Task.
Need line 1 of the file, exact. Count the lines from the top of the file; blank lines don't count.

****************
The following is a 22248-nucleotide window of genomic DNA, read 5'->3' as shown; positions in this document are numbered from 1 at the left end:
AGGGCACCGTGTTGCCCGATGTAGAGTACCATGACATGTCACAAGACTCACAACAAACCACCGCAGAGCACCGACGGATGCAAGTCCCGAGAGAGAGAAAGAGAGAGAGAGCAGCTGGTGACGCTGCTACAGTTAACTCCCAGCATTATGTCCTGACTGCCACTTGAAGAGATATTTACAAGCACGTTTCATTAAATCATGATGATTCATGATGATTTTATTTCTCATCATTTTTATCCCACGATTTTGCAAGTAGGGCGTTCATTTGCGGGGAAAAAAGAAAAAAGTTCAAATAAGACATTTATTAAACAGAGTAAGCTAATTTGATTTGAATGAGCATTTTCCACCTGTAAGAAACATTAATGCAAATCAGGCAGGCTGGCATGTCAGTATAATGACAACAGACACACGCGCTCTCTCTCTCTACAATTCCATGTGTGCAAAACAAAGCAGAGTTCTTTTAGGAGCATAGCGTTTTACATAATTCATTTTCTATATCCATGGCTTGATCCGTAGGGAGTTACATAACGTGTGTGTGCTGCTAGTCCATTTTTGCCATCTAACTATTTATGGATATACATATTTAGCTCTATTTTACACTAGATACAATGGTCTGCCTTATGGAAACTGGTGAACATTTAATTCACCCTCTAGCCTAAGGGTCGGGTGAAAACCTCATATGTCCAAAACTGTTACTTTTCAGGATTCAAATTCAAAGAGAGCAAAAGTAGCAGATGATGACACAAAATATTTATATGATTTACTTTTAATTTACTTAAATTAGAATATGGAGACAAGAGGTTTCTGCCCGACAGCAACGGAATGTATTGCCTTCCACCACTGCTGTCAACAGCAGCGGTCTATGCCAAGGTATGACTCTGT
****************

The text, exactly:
The following is a 22248-nucleotide window of genomic DNA, read 5'->3' as shown; positions in this document are numbered from 1 at the left end: